“Here we are in Hollywood, the capital of storytelling,” I addressed the august progressive assemblage which included Robert Greenwald, Tom Hayden and Cindy Asner, “but the Bushies and the Islamists are beating us at our own game. Their stories have captured the American imagination. Don’t we have better storytellers than they have?” Everyone nodded, but no one had an answer, and neither did I.
I raced home full of camembert and cabernet (don’t worry, I wasn’t driving), and called my pal Charlie to see if he’d read “Rape of Iraq.” It being morning in Jerusalem, he was just having his coffee. “It’s obvious that you’re using “rape” as a metaphor,” he assured me. I felt a waterfall of relief wash over me; at least, there was some value to the truth, even in terrorized times.
“But this thing has gone way beyond what you wrote,” he continued (speaking of truth, for the purpose of storytelling, and since I didn’t tape record him, I am paraphrasing Charles Radin’s words here). “Yeni Safak is a very popular publication in Turkey. A lot of people read that piece where you are quoted—or, excuse me, as I see now, misquoted--as the primary source for saying that American soldiers are raping Iraqi women. It’s all over the street.”
So much for the truth.
“The story got so big that the American Embassy in Turkey issued a statement about you.”
Oy. Usually, one to fan the flames of publicity, I felt myself melting in the conflagration.
“You won’t like it,” Charlie assured me. Then, with that reporter’s cocky attitude when he knows he’s got his subject’s undivided attention, he read aloud:
Charlie awaited my reaction like a hunter; confident his prey will enter the trap. I took a deep breath and didn’t bite, not at first. “If the American Embassy wants to write about what they call my ‘pornographic websites and erotic TV program,’ that’s fine,” I said evenly. “The way people describe what I do says more about them than me.” Charlie was obviously disappointed. Where was my outrage? I relished his frustration, then wound up taking the bait: “But why do they call me an ‘unreliable source’ when I wasn’t a source at all?” Here I was, ridiculously and atrociously misquoted by a gang of thuggish tabloid hacks drinking way too much Turkish coffee, then hung out to dry by my own embassy, blithely expanding upon the lie the Islamists had started.
“Why not just say that I never made these "claims?" Why continue their lie?” I asked Charlie. But even as I spoke, I knew my question was naïve. The American Commander-in-Chief hadn't bothered to make sure that Saddam really had WMDs before invading Iraq, so why would some tunnel-visionary American Embassy press apparatchik bother to do his homework (and actually read the so-called “source” material) before spitting out a press release? Moreover, this horny little apparatchik just couldn’t resist holding up my lacy panties like a flag to his famously prudish readers, as if to say: “Look, look, she’s not just a stinking liberal, she’s a filthy pornographer!”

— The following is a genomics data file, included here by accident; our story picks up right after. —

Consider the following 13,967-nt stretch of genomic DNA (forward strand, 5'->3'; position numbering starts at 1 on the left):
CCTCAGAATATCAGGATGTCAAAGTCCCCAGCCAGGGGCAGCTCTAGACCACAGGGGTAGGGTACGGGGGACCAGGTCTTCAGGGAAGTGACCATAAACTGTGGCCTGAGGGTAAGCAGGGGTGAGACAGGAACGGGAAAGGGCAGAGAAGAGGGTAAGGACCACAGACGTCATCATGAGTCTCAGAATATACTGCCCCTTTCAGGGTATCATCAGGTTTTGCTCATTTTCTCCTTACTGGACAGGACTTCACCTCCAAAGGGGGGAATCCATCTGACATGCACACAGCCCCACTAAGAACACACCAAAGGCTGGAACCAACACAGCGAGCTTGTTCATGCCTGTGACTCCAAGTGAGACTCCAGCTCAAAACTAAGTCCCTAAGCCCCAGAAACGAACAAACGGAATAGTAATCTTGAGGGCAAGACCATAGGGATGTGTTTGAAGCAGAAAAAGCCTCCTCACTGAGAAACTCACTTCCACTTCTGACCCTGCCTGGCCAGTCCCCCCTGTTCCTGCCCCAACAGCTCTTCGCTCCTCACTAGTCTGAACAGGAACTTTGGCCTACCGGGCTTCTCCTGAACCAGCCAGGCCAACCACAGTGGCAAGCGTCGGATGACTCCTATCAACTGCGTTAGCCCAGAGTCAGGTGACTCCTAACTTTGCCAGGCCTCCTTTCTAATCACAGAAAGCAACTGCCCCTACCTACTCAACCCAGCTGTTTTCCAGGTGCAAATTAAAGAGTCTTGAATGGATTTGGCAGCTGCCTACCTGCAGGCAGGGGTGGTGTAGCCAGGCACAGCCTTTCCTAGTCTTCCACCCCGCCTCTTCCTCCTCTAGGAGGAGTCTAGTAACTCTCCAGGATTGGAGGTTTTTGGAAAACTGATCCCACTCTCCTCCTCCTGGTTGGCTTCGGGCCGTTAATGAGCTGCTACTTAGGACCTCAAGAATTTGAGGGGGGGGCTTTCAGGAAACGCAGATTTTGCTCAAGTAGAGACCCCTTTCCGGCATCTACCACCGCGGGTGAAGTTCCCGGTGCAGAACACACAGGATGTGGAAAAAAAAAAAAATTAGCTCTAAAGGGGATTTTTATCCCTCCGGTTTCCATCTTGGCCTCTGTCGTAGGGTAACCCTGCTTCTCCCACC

“But that’s not the worst part…” Charlie had that you-better-sit-down tone to his voice again. I was already seated, but my heart sank into the floor as he continued, “Did you hear about the guy who blew himself up in the HSBC bank in Istanbul, killing 12 people?”
"Yes," I said. I remembered reading that the suicide-bomber’s son had said that before his father had gone off to kill himself and 12 other people, he had been upset over news that American soldiers were raping Iraqi women. I hadn’t connected this with my “Rape of Iraq” piece at the time; after all, “Rape of Iraq” wasn’t about literal rapes. Even Charlie could see that! But here he was, connecting the dots of blood to me…
“Oh no…” I murmured, horrified but still vaguely aware that my new confidant was a right-slanting reporter who would quote me as “admitting responsibility” or “regretting” what I wrote, or some such nonsense, if I so much as apologized. Or maybe even if I didn’t. So I just sucked in my sadness and anger, silently mourning the deaths of these innocents immolated in the madness of Ilyas Kuncak (the suicide bomber), linked to me through a web of lies.
“How do you feel about that?” I heard Charlie asking me, poking around for a juicy emotional quote. I felt like throwing up, and I mumbled something about being “appalled,” as I pictured everyday men and women filling out their deposit slips, then suddenly exploding into bits of flesh and bone and sorrow, permanent withdrawals, each leaving behind his or her own rippling circles of grief.
“So I gotta write this piece,” Charlie was saying, almost apologetically. “It’s a big story, and you’re in the middle of it, even though you had nothing to do with it.”
“When is it coming out?” I asked meekly, wondering whether I was on trial or had become a cockroach.
“That I can’t tell you,” he was back to his ratatat reporter self. “I file it in a day or two, then I’m off to Thailand for a little R&R.”
“Can you e-mail me a heads-up before it appears?”
“No, no e-mail, no computers, nothing. When I get away from the insanity, I get away.”